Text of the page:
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Carbon Monoxide Poisoning in Children
Carbon monoxide (CO) poisoning
is a life-threatening condition caused by exposure to high levels of CO. CO is a poisonous gas that you cannot see, taste, or smell. Exposure happens when a person breathes in CO. Children are at higher risk for CO poisoning because they breathe faster than adults. This causes them to breathe in more CO. Children younger than 4 years and unborn babies are especially at risk of CO poisoning. CO can build up in your child's body and replace oxygen in his or her blood. Your child's brain, organs, and tissues can be damaged from a lack of oxygen. CO poisoning can be mild or severe. Severe poisoning can cause permanent injury or death.
Common symptoms include the following:
- Blurred vision, dizziness, or a headache
- Nausea, vomiting, or loss of appetite
- Faster breathing than normal, or trouble breathing
- Weakness, muscle pain, or dark urine
- Chest pain, or a fast, strong, or irregular heartbeat
- Confusion, fainting, or seizures
- Tremors or shaking, or trouble moving, bending arms or legs, or walking
- Difficulty speaking, chewing, or controlling facial muscles
Call your local emergency number (911 in the US) if:
- Your child has chest pain or an irregular or fast heartbeat.
- Your child has trouble breathing or is breathing faster than usual.
- Your child faints or has a seizure.
- Your child feels weak, has trouble moving, or has severe muscle pain.
- Your child's urine becomes dark or red.
Call your child's doctor if:
- Your child feels dizzy.
- Your child has a headache or vomits.
- Your child's eyesight becomes blurred.
- You have questions or concerns about your child's condition or care.
Treatment for CO poisoning
may include any of the following:
- Extra oxygen may be given if your child's blood oxygen level is lower than it should be. Your child may get oxygen through a mask. He or she may also get oxygen through small tubes placed into the nostrils.
- Hyperbaric oxygen therapy is used to get more oxygen into your child's body. The oxygen is given under pressure to help it get into his or her tissues and blood. Your child will be in a room called a hyperbaric chamber during the treatment.
- An endotracheal tube may be put into your child's mouth or nose. It goes down into your child's windpipe to keep the airway open and help him or her breathe. It may be hooked to a ventilator (breathing machine). Your child may get extra oxygen through the ET tube. He or she will not be able to talk while the ET tube is in place.
What to do if you think your child was exposed to CO:
CO poisoning can seem like the flu. If you think your child was exposed to CO, have him or her checked by a healthcare provider. The following are steps to take if you believe your child is near a source of CO:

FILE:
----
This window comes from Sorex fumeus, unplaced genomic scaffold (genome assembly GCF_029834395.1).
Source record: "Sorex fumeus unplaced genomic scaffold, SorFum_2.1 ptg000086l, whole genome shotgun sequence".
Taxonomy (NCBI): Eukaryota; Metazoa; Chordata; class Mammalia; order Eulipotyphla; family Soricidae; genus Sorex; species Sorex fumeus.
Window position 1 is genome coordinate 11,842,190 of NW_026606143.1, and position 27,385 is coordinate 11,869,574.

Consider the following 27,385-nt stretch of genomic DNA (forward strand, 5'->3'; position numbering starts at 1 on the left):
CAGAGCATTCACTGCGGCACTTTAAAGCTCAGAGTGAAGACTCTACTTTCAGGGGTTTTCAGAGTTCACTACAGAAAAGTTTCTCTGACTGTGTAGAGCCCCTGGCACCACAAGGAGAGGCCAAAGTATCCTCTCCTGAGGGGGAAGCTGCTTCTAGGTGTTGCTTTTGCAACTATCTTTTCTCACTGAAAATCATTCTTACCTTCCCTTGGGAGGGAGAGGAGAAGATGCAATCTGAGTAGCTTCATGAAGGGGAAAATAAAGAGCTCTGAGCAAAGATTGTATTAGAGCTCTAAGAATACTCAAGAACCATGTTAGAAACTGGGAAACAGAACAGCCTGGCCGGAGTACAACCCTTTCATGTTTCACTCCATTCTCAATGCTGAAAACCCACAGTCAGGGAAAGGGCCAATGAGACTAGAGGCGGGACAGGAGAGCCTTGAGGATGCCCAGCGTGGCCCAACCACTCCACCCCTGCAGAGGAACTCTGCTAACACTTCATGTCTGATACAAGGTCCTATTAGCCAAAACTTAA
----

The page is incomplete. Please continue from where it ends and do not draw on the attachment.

- Move your child into fresh air. If safely possible, shut off the source of the CO. Wait for a professional to help you if you cannot do this safely.
- Call 911. Explain when the exposure happened and how long you think it lasted.
- Start CPR if needed and you are trained on how to do this. CPR may be needed if your child is not breathing.
Prevent CO poisoning:
- Install a CO detector in every sleeping area in your home. Place it 5 feet above the floor and away from fireplaces or gas-burning equipment. Change the batteries twice each year. Teach your child what to do if the detector's alarm goes off. He or she needs to know how to get out of the house and where to go to find an adult.
- Check your chimney, furnace, or wood stoves. Check for problems every year before you use them. Have your fireplace flue cleaned on a regular basis.
- Be careful with gas appliances. Do not use barbecues or heaters that burn fuel inside your home or other closed spaces. Do not use your gas kitchen oven to heat your home. Make sure appliances are properly hooded or vented.
- Do not let motor vehicles run in closed areas. This includes letting your car run in a garage. If the car is outside, check that the exhaust pipe is not blocked.
- Do not let anyone smoke around your child. Cigarette smoke contains small amounts of CO. This increases your child's risk of CO poisoning if he or she is exposed to a source of CO. Ask your healthcare provider for information if you need help quitting.
Follow up with your child's healthcare provider as directed:
Your child may need to return to have more tests. He may also be referred to a specialist who can help with development problems such as learning disabilities. Write down your questions so you remember to ask them during your visits.
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The above information is an educational aid only. It is not intended as medical advice for individual conditions or treatments. Talk to your doctor, nurse or pharmacist before following any medical regimen to see if it is safe and effective for you.
Learn more about Carbon Monoxide Poisoning in Children (Ambulatory Care)
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